It’s a bit mind-blowing to wake up to the taxis, stilettos, and steam of a summer day in New York and fall asleep under the black lit silence of a West Texan desert. As the white noise of the city gives way to the thunderous silence of the land — the bark of a dog, the steel grind of a train — my senses hone.

The Chihuahuan desert is situated atop a highland plane called the Marfa Plateau, punctuated by low-slung mountains under a sky that curves all around you. The grassland, cacti, dirt, rocks, and adobe meet the sky to make a variable brown-blue palette that changes throughout the day.

Like many of the buildings in Marfa — modest, straightforward adobe and concrete structures that defer to the geography and climate — Irwin’s modern, concrete building is a quietly elegant portal into the unexpected. U-shaped and organized around a landscaped garden, untitled (dawn to dusk), 2016 sits within the footprint of an old Fort D.A. Russell hospital originally constructed in 1921. It is approximately 10,000 square feet.

Photos of Fort D.A. hospital site prior to Irwin’s installation, ©Bruce Damonte, 2015.

Photo credits: Robert Irwin, untitled (dawn to dusk), installation exterior (top two images) and installation interior (bottom image), 2016. Permanent collection, The Chinati Foundation, Marfa, Texas. Photos by © Philipp Scholz Rittermann, courtesy of the Chinati Foundation. © 2017 Robert Irwin / Artists Rights Society (ARS), New York.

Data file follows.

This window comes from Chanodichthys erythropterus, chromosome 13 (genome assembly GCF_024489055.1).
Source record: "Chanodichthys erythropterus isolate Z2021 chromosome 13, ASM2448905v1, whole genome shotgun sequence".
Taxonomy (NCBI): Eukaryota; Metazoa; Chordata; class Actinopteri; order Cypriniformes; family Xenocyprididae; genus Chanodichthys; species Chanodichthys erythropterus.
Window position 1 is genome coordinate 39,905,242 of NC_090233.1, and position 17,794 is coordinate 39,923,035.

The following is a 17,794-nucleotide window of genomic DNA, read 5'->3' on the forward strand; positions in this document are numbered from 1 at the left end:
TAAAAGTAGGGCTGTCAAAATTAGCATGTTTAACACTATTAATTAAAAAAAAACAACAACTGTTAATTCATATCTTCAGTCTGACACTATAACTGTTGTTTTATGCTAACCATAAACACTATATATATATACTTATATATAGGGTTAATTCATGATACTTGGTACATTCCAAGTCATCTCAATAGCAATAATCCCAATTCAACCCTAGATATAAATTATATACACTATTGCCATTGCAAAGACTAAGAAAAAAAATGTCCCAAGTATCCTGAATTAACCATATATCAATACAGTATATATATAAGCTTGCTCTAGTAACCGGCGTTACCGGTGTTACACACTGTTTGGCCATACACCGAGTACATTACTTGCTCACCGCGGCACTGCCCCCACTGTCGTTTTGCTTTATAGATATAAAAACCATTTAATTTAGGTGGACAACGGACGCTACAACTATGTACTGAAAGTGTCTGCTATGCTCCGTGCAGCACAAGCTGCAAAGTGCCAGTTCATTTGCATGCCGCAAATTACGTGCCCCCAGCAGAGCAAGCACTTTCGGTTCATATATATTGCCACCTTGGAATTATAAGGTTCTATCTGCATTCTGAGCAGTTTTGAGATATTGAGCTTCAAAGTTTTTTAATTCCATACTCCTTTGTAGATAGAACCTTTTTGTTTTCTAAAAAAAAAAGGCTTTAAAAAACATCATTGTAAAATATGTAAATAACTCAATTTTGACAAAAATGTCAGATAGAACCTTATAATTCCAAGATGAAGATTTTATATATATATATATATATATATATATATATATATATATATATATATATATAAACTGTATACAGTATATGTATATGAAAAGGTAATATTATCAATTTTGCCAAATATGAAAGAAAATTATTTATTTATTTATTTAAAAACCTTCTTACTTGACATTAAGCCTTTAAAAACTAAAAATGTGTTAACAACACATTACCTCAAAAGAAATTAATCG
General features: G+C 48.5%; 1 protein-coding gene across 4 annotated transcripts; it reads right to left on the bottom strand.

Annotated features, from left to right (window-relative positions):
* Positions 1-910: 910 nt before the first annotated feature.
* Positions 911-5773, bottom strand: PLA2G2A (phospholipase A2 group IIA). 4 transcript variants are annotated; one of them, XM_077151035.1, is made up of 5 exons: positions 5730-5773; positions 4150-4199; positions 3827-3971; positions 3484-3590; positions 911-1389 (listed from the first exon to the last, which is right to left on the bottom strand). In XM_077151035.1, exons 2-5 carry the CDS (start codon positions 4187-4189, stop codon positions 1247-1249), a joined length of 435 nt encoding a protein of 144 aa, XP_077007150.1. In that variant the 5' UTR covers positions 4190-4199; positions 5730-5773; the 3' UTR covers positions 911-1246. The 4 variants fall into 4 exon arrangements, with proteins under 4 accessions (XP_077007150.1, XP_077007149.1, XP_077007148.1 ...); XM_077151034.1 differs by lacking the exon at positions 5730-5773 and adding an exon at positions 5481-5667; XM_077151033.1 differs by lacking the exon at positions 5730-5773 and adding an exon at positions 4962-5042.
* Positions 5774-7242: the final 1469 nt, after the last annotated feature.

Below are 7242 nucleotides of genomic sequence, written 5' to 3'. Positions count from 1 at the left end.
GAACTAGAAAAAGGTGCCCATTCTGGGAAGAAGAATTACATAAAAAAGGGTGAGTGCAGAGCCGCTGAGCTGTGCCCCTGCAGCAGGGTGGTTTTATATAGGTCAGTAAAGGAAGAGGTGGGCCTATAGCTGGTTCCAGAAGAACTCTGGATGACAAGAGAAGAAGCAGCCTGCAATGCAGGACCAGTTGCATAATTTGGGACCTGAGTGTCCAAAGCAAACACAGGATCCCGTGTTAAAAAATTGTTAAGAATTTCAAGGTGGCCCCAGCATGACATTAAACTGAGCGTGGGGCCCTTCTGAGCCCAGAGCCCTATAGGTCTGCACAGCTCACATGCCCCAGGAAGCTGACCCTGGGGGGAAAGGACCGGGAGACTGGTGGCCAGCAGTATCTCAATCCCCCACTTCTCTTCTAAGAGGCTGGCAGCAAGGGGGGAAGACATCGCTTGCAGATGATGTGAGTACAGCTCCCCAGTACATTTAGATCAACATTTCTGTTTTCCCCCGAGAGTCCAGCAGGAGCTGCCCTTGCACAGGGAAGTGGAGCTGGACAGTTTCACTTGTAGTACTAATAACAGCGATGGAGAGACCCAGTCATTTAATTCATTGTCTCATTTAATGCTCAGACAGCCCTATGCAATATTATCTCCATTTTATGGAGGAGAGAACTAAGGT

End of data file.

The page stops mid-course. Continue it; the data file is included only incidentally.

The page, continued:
when things start to get super untitled
A kid who seems strangely serene for someone who appears to be 15 lets us in. My friend and I managed to miss the scheduled tour (desert distractions abound, I tell you), and so it’s just the two of us. It’s late in the day, but the sun rides high. The land and the light and the sky follow us through a tall and generous sequence of windows. We’ve been asked not to take pictures inside the space.  

Again, the scrims: white and black panels, veins running up the building arms, divide the structure into light and dark, intersecting at the crux. We immediately grow quiet and separate, our footsteps on the concrete. The building’s original use is with me — I imagine the people who came through, living and dying. I walk the length of the white scrims, watching the landscape through the sequence of windows, light and space given shape.

In his fantastic book, seeing is forgetting the name of the thing one sees, Lawrence Weschler writes of Irwin’s artwork, “Perhaps the central concern of all these installations has been their presence — temporal, spatial — such that any descriptive report of their character or intention necessarily betrays their essential nature.” And yet, the procession:

I turn into the crux of the U. The darkness is sudden, dissonant. The contrast a jolt. I slow my pace through the dark side and reach the end. I turn back and walk slowly through the black scrims. I feel weightless and heady. The landscape, the sunlight, the sky recede as I move through the space, the clarity, and the blur.

Each scrim a thunk at my chest, a slow pulse. I pass through something and something passes through me, and it has weight and energy and a beat.

My friend and I lock eyes.

“I know, right?” she says.

There are tears in her eyes. Mine too.

She can’t know what I feel, nor I her. But as we leave in silence, I think we carry something out — a sense of our own consciousness. And perhaps we are closer to knowing the profound and beautiful difference of that in all of us.